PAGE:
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The strange case... of the ice floe that has not melted

The strange case… of the ice floe that has not melted

A reminder of the facts

In the Arctic, sea ice has halved since 1979. A shrinkage expected…but the Antarctic appears to be mysteriously getting away with it.

Please note: we are talking here of ice packs, not ice caps, formed from precipitation and covering Antarctica or Greenland with a thickness of up to several kilometers of frozen fresh water. On the other hand, an ice pack is the ice layer of salty sea water that drifts on the surface of the polar oceans. In the North, its thawing is the subject of disastrous annual assessments. Thus, the extent of Arctic sea ice in late summer has decreased by about 13% every decade since 1979, and according to experts from the IPCC, it will be completely gone before the summer of 2050. But the news is very different in the South….. …. We haven’t recorded any decrease in Antarctic sea ice since the satellites went live Monitored 40 years agoreveals Martin Vancopinol, a CNRS researcher at the Laboratory of Oceanography and Climatology in Paris. However, models that simulate the dual behavior of the atmosphere and From the ocean, which describes the collapse of sea ice in the Arctic, indicates that in Antarctica, it should have already begun to decline!

>> Read also: Arctic: What would happen if all the sea ice melted?

This mystery is quite surprising because Antarctic sea ice is thinner than its northern counterpart, while subject to the same temperatures. So, in theory, melting them should be easier! “It’s a real pebble in the place of climate scientists,” The world breathes. Why this resistance? Several hypotheses have been put forward. The accelerating melting of the Antarctic ice sheet could release such a quantity of fresh water into the upper layers of the Southern Ocean that it exacerbates the differences in salinity between the surface and the depths. This phenomenon would then lead to increased stratification of the oceans and a reduction in heat exchange, protecting the ice pack.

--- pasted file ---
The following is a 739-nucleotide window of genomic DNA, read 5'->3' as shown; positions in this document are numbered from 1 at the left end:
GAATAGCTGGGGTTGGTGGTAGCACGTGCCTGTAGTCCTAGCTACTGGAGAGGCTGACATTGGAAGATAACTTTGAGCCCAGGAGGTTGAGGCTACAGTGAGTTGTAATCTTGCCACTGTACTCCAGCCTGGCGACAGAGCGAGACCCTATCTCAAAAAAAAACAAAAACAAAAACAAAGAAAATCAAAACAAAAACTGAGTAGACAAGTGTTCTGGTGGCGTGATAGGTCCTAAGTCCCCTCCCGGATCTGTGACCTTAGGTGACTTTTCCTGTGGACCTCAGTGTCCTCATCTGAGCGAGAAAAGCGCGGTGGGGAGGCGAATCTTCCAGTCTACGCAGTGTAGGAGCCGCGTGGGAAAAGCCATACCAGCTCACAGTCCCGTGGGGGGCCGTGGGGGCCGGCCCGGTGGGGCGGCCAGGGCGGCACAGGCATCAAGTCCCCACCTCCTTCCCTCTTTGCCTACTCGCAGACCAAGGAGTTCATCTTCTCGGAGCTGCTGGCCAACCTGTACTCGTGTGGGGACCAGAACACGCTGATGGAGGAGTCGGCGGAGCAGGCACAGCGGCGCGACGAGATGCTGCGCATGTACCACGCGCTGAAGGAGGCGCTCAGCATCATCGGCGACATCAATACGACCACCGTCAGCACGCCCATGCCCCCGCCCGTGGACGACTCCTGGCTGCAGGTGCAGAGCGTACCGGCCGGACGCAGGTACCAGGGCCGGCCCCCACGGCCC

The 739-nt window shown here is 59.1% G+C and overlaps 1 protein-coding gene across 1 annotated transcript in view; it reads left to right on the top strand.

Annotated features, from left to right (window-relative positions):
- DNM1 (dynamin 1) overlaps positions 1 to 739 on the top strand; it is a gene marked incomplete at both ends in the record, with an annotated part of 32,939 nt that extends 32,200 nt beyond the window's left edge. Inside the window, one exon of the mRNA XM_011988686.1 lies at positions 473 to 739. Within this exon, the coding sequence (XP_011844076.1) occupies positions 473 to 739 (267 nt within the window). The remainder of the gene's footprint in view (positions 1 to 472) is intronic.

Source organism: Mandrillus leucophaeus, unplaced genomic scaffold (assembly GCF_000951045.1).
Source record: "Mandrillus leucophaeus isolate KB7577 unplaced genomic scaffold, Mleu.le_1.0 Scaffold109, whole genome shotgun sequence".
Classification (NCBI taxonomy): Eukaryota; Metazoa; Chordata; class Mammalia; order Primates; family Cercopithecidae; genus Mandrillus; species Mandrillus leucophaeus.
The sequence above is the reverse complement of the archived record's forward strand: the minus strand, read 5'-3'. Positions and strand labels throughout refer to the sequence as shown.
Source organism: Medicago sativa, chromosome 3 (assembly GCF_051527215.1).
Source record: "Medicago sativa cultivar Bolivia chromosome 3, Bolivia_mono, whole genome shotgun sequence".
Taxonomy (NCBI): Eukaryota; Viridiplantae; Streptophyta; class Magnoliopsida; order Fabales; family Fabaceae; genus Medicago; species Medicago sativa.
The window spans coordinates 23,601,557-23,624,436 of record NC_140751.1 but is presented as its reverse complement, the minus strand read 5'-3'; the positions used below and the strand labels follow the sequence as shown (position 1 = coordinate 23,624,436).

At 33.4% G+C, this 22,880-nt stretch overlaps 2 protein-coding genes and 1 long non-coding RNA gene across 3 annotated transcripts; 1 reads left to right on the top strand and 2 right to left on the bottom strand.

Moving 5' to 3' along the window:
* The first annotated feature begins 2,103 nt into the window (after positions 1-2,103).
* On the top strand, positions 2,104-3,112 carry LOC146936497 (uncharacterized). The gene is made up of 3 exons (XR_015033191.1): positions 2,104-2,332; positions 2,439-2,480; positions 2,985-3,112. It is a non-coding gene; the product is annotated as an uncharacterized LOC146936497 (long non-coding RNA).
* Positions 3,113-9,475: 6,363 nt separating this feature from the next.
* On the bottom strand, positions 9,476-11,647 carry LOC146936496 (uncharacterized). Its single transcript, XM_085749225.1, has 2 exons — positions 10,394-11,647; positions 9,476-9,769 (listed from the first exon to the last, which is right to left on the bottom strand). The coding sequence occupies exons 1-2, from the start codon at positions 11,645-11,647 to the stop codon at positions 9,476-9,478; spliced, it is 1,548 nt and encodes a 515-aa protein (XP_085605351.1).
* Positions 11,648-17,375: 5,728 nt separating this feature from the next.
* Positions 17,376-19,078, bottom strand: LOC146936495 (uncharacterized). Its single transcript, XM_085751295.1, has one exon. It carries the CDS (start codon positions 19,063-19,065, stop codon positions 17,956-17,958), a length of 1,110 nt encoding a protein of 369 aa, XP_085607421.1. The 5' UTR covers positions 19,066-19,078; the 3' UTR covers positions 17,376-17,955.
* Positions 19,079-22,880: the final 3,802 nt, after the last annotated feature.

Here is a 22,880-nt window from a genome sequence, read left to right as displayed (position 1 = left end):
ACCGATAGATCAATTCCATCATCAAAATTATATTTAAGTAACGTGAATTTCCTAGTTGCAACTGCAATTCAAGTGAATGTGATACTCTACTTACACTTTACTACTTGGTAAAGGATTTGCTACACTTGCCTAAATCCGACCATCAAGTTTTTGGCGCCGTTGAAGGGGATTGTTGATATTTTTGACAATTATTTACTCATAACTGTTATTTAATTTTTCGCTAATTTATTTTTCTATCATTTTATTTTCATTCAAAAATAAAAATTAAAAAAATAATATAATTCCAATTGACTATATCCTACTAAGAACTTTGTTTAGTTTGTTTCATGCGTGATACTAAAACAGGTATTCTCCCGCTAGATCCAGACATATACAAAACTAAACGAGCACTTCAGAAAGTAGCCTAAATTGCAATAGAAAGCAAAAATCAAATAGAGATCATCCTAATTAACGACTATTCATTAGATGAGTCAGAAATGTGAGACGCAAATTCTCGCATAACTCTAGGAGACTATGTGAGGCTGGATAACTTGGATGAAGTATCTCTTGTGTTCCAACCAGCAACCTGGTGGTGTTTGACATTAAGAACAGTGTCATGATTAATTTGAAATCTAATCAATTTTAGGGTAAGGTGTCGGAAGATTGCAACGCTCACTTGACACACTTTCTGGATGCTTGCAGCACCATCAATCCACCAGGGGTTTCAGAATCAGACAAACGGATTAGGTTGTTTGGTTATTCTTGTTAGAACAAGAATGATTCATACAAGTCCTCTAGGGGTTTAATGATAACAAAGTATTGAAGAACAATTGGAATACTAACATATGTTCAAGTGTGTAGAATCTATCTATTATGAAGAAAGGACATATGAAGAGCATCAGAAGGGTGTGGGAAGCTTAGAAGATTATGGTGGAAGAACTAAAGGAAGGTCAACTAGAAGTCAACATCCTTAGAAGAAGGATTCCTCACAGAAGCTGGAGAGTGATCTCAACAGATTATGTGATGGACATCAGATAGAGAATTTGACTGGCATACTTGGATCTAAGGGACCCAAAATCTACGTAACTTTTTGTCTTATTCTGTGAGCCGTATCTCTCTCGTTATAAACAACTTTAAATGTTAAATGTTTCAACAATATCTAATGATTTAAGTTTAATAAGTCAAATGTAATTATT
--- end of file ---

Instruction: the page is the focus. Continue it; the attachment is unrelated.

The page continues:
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Another possibility: strong winds from the Southern Ocean, due to climate change, will push the ice pack away from Antarctica. Then new ice will form near the coast, on the sea leaving a vacancy, allowing the ice to maintain a stable overall surface. Finally, researchers from the Alfred Wegener Institute in Germany modeled the region’s climate with ten times spatial accuracy. This allowed them to highlight a hitherto unremarkable phenomenon, and formulate it The third hypothesis

Ice That Doesn’t Make: Modified Water Exchange

The vortices with a diameter of about ten kilometers located in the region seem to disrupt the circulation of ocean currents: they thus modify the water exchanges between the equator and Antarctica, limiting heat transfer towards Antarctica. If this effect is confirmed, then the melting of Antarctic sea ice can only occur … after 2050!

>> Read also: A strange natural source of heat is accelerating the melting of the Greenland ice sheet